Sandra B. Daniels, plaintiff below in a medical malpractice action against Duncan McRae, a physician, and the Telfair County Hospital Authority, brings this appeal from (1) the order of dismissal of her complaint imposed as a sanction for failure to comply with the trial court's order to answer interrogatories timely, and (2) the court's order denying her motion to reinstate her action. The order of dismissal was entered December 30,1985. Plaintiff filed her motion to reinstate on January 29, 1986. The trial court denied the motion to reinstate on March 11,1986. Plaintiff filed her notice of appeal from both orders on March 26, 1986. Defendants have filed a motion to dismiss the appeal as untimely. Held:
1. Our code authorizes either party in any civil case to "appeal from any . . . judgment, decision, or decree of the court. . . ." OCGA 5-6-33
(a). If the matter appealed is one included within the discretionary statute, OCGA 5-6-35
sets forth the procedure to be followed. If the issue is interlocutory in nature, OCGA 5-6-34
(b) establishes the time limits and procedure for the appeal. However, where the matter in controversy is final, then OCGA 5-6-34
(a) must be complied with on appeal.
For appeals from final judgments, OCGA 5-6-38
(a) provides, in pertinent part, that "[a] notice of appeal shall be filed within 30 days after entry of the appealable decision or judgment complained of; but when a motion for new trial, a motion in arrest of judgment, or a motion for judgment notwithstanding the verdict has been filed, the notice shall be filed within 30 days after the entry of the order granting, overruling, or otherwise finally disposing of the motion." The motion to reinstate was filed within 30 days of the entry of the order of dismissal, and the notice of appeal was filed within 30 days of the order denying reinstatement. Accordingly, the threshold issue is whether the motion to reinstate can be considered as one of the three types of motions which toll the running of the time for appeal from the judgment of dismissal. Very clearly it was not a motion for a new trial, as no trial had been had. Equally clear is the fact that the motion was not one for judgment notwithstanding verdict, for there was no verdict. This leaves in issue the question of whether the motion to reinstate can be considered a "motion in arrest of judgment."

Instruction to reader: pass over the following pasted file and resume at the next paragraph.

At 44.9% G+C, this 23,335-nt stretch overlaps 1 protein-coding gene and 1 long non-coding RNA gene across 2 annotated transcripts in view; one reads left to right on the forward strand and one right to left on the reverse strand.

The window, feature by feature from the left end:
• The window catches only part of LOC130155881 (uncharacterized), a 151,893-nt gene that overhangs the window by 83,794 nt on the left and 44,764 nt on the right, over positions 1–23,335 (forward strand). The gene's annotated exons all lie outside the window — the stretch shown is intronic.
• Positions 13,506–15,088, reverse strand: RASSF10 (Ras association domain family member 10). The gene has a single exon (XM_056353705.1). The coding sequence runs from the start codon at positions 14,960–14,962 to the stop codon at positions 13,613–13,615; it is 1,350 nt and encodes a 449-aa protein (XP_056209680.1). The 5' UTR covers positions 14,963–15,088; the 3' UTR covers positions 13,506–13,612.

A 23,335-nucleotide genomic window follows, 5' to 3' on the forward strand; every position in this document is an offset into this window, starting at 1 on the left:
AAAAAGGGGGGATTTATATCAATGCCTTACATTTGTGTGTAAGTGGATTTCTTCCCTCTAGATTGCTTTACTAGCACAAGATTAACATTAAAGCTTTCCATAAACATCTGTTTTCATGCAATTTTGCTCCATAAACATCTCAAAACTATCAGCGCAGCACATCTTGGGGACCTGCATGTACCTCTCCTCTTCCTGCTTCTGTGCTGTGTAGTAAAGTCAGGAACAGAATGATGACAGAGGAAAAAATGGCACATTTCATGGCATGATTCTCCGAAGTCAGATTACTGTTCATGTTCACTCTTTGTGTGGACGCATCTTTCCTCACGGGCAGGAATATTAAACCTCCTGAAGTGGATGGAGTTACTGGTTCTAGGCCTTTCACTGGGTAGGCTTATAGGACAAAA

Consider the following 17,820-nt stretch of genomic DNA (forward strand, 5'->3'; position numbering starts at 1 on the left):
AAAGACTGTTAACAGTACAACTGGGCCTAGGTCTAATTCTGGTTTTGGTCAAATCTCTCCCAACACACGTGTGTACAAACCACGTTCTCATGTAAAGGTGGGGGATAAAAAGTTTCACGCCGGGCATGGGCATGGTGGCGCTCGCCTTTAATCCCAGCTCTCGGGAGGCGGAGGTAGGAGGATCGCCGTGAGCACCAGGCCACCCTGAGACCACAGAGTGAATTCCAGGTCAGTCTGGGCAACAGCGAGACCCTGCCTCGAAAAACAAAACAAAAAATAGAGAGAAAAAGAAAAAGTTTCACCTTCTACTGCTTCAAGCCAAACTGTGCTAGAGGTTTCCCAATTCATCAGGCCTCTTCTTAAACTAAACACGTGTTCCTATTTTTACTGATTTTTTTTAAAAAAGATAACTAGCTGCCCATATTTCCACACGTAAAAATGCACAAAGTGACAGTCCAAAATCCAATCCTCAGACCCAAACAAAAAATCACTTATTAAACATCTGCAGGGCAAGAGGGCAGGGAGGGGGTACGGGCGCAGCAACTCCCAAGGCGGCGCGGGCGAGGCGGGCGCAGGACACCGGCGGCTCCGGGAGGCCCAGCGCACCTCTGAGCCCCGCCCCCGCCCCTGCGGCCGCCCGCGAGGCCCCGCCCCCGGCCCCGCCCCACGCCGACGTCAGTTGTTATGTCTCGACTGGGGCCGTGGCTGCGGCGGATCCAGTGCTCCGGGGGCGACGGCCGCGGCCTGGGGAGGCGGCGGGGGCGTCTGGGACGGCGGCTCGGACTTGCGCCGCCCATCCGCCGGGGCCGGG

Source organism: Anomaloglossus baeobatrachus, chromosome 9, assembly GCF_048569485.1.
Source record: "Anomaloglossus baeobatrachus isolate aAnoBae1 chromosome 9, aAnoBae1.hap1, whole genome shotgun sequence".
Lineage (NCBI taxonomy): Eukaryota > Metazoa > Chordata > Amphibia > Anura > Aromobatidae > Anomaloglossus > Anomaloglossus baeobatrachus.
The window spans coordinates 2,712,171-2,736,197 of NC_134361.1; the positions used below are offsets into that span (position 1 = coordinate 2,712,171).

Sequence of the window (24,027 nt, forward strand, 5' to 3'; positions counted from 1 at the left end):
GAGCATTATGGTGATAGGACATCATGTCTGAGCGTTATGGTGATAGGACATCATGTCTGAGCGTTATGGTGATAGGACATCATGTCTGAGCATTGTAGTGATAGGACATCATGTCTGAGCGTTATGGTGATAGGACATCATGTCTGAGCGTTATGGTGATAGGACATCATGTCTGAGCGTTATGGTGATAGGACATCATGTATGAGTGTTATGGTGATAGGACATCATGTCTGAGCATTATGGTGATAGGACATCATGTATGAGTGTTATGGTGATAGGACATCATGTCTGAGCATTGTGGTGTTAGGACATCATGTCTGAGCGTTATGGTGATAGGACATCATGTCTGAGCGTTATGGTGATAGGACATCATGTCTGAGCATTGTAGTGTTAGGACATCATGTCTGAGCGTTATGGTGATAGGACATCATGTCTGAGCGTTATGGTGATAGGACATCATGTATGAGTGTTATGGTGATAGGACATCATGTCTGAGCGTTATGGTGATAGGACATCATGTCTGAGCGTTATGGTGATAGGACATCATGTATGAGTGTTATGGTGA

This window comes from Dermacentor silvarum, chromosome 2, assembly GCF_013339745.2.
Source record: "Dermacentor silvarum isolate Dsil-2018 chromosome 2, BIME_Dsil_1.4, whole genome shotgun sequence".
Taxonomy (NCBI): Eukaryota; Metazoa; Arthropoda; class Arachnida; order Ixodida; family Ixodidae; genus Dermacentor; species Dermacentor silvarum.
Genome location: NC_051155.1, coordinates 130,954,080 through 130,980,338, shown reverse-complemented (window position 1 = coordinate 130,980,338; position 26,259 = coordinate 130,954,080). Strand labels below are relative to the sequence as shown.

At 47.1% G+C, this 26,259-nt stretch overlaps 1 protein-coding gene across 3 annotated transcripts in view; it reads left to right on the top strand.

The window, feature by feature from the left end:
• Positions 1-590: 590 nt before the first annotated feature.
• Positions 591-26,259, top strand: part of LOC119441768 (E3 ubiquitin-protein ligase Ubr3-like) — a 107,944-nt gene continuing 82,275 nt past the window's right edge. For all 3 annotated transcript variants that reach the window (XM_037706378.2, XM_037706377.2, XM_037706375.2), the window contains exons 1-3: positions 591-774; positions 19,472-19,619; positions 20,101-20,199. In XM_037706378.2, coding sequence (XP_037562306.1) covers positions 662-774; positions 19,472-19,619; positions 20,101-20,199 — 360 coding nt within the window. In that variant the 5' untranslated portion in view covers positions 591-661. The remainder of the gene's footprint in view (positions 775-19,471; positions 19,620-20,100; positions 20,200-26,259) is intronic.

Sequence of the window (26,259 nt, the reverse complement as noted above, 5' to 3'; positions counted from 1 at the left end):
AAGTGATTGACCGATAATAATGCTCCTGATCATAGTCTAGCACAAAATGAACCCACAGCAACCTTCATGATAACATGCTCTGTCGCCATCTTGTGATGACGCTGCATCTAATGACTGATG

The exclusive method by which civil judgments may be attacked is set forth in OCGA 9-11-60
. C & S Nat. Bank v. Burden, 145 Ga. App. 402 (2) (244 SE2d 244)
; Henry v. Polar Rock Dev. Corp., 143 Ga. App. 189 (1) (237 SE2d 667)
; Henry v. Adair Realty Co., 141 Ga. App. 182 (3) (233 SE2d 39)
. An arrest of judgment is not enumerated therein. Thus, even though OCGA 5-6-38
lists "arrest of judgment" as one of the motions which extends the time for filing a notice of appeal, it apparently refers to criminal appeals (see OCGA 17-9-60
) because the repealer section of the CPA (Code Ann. 81A-201 (jj)) repealed Code Ann. Ch. 110-7 dealing with motions in arrest of judgment. See Austin v. Carter, 248 Ga. 775
, 776 (fn. 2) (285 SE2d 542
). Hence, we must conclude that plaintiff's motion for reinstatement was not one which would extend the time for the filing of the notice of appeal. The notice of appeal was filed within the statutory period of the denial of the motion to reinstate but was not timely filed as to the order of dismissal. We are without jurisdiction to consider the enumeration relating to the order of dismissal, but will address the enumeration concerning the denial of the motion to reinstate. Powell v. Darby Bank &c. Co., 163 Ga. App. 524 (1)
, (2) (295 SE2d 222
); Herring v. Herring, 236 Ga. 368
, 369 (223 SE2d 676
2. In the instant case, defendants filed a nonstatutory motion, i.e., a motion to reinstate, which is the equivalent of a motion for reconsideration. It cannot be considered as a motion to set aside as it was not based upon a nonamendable defect which appears upon the face of the record. OCGA 9-11-60
(d). It has been the general rule in this state that where the judgment complained of is not based on the verdict of a jury, but is the act of the judge, it is in the breast of the court during the term in which rendered and in the exercise of a sound discretion the judge may set it aside. Martin v. Gen. Motors Corp., 226 Ga. 860
, 862 (178 SE2d 183
); Sunn v. Mercury Marine, 166 Ga. App. 567
, 569 (305 SE2d 6
). We have found no abuse of discretion in the refusal of the trial court to set aside his judgment and to reinstate plaintiff's action. Powell, supra (2).
G. Stuart Watson, John C. Edwards, for appellees.